The UK Bribery Act has been in enforcement going on nine months, but signs are that there is still confusion and lack of commitment on the part of corporations with British interests when it comes to protecting themselves against financial crimes (the ABCs, or anti-bribery controls). It’s no time to claim ignorance. It IS time to get on board.
The UK’s Financial Services Authority just released a report called “Anti-bribery and corruption systems and controls in investment banks” that provides some startling facts. The FSA, which set down guidance for financial firms operating in the UK and therefore subject to the Bribery Act, found that firms just weren’t taking to heart the seriousness of the new legislation and the requirements for corporations to stave off risks of bribery and corruption.
Four areas highlighted in the report jumped out at me. First, while overall firms are still working to apply adequate risk assessments to their business models, there was serious lack when it comes to how well these corporations are able to monitor and analyze the effectiveness of their anti-bribery controls. Second, some training had been done, but not specific anti-bribery training for high-risk situations, and the ability to assess the effectiveness of training was little to none.
The report also specifically pointed out the importance of codes of conduct toward protection against bribery and corruption. From their research, the FSA found that 40% of the firms had recently updated their codes to reflect bribery concerns, but 13% had not seen fit to align their code for the new regs. One firm’s senior management even admitted that they didn’t know whether the firm even had a code of conduct!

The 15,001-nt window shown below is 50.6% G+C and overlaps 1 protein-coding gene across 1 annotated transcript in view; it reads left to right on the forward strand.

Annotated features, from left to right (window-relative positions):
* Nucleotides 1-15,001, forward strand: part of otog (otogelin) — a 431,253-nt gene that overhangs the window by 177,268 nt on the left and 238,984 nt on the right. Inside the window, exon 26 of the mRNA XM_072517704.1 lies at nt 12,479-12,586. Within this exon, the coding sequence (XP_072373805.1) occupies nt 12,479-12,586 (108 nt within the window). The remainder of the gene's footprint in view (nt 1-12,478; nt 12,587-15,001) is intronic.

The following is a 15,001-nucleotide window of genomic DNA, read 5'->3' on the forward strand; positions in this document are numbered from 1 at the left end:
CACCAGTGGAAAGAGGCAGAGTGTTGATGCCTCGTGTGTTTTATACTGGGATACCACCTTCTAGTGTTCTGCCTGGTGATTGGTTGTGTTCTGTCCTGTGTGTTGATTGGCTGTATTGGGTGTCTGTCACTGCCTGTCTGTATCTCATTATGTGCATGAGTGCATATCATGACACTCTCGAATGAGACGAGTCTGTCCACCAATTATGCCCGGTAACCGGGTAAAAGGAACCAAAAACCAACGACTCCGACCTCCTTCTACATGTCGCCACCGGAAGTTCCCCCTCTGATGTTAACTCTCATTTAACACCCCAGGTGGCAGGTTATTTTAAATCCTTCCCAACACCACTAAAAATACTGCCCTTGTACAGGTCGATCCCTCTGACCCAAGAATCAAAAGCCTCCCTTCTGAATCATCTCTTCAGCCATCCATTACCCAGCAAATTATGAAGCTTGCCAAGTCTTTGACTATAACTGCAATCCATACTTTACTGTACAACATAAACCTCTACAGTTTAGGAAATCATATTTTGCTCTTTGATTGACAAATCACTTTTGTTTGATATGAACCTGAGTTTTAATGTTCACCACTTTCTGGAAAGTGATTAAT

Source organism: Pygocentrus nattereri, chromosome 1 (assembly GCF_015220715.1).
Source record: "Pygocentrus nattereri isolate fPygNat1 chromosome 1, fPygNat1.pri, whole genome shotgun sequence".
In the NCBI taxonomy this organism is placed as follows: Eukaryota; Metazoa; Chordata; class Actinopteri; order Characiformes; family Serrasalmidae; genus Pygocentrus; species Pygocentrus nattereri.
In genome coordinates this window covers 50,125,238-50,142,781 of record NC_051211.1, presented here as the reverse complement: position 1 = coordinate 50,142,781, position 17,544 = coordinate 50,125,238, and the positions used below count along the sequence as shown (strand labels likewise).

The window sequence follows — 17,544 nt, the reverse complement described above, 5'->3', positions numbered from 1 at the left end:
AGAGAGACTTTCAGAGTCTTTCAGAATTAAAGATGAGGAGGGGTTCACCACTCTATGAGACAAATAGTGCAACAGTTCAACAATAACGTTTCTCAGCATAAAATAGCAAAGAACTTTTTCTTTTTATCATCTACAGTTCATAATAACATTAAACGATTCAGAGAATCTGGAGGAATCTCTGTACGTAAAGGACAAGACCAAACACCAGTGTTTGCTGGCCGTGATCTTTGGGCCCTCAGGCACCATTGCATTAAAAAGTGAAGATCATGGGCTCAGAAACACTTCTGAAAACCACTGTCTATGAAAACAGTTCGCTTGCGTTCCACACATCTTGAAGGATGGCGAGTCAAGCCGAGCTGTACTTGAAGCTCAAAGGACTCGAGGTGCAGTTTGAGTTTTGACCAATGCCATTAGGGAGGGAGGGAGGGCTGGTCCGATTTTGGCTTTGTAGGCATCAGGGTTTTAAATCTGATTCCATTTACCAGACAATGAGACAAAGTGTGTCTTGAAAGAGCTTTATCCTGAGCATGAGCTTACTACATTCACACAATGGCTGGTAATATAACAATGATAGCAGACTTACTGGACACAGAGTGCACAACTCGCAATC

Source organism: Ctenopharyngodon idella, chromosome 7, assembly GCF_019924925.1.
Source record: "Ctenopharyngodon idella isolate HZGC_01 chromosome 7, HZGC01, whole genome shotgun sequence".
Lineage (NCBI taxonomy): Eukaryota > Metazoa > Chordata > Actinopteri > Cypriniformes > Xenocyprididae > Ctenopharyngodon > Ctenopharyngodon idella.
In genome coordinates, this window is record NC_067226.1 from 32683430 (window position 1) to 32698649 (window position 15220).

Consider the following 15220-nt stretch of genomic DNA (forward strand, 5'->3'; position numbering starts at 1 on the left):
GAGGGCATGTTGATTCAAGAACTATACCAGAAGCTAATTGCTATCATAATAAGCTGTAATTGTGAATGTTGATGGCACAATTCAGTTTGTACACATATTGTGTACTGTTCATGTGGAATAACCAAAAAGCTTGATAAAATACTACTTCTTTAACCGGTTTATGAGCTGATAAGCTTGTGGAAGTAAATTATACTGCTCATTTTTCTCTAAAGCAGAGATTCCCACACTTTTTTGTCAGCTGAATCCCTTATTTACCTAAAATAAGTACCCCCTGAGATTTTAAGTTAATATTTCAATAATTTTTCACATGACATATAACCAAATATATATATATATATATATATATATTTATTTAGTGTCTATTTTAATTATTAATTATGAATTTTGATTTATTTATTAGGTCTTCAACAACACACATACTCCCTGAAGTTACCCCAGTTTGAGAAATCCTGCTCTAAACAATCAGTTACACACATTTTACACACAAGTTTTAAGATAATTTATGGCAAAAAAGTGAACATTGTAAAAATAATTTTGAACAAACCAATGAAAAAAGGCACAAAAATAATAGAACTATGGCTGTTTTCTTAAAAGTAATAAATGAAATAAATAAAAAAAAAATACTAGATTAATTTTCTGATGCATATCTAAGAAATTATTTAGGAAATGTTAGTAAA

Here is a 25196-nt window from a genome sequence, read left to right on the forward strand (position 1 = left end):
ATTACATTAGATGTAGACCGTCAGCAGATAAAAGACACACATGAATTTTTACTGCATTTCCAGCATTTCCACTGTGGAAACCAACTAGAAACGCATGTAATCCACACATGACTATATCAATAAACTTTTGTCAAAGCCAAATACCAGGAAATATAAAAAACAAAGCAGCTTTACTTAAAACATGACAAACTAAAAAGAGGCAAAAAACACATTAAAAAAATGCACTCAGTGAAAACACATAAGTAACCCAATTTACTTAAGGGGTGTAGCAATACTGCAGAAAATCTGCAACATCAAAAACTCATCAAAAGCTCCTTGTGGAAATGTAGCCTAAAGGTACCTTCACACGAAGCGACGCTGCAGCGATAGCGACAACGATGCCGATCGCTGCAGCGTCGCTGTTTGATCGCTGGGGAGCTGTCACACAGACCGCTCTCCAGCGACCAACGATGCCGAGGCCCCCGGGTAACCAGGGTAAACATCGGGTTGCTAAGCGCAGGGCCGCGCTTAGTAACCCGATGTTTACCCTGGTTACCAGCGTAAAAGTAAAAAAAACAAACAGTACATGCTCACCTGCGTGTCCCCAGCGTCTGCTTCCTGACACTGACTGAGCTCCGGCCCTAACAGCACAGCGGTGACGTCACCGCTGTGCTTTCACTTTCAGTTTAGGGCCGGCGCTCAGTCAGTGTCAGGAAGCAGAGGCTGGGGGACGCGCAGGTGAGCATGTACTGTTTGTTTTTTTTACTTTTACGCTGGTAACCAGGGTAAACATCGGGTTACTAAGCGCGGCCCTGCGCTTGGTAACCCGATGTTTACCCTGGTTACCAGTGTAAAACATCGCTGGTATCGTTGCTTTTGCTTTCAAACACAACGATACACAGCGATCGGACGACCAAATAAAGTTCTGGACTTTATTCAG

Lastly, the policies required for adequate ABCs really pull it all together. Look at this passage from the report, guidance from the FSA on good practices: “ABC policies and procedures will vary depending on a firm’s exposure to bribery and corruption risk. But in most cases, firms should have policies and procedures which cover expected standards of behaviour; escalation processes; conflicts of interest; expenses, gifts and hospitality; the use of third parties to win business; whistleblowing; monitoring and review mechanisms and disciplinary sanctions for breaches. These policies need not be in a single ‘ABC policy’ document and may be contained in separate policies.”
There’s plenty of proof that the UK’s Serious Fraud Office (SFO) is just that – serious. The SFO says its enforcement efforts are very much successful. If you need an example, look no further than global defense and security provider BAE Systems, which will pay out £30 million to Tanzania to settle a corruption case.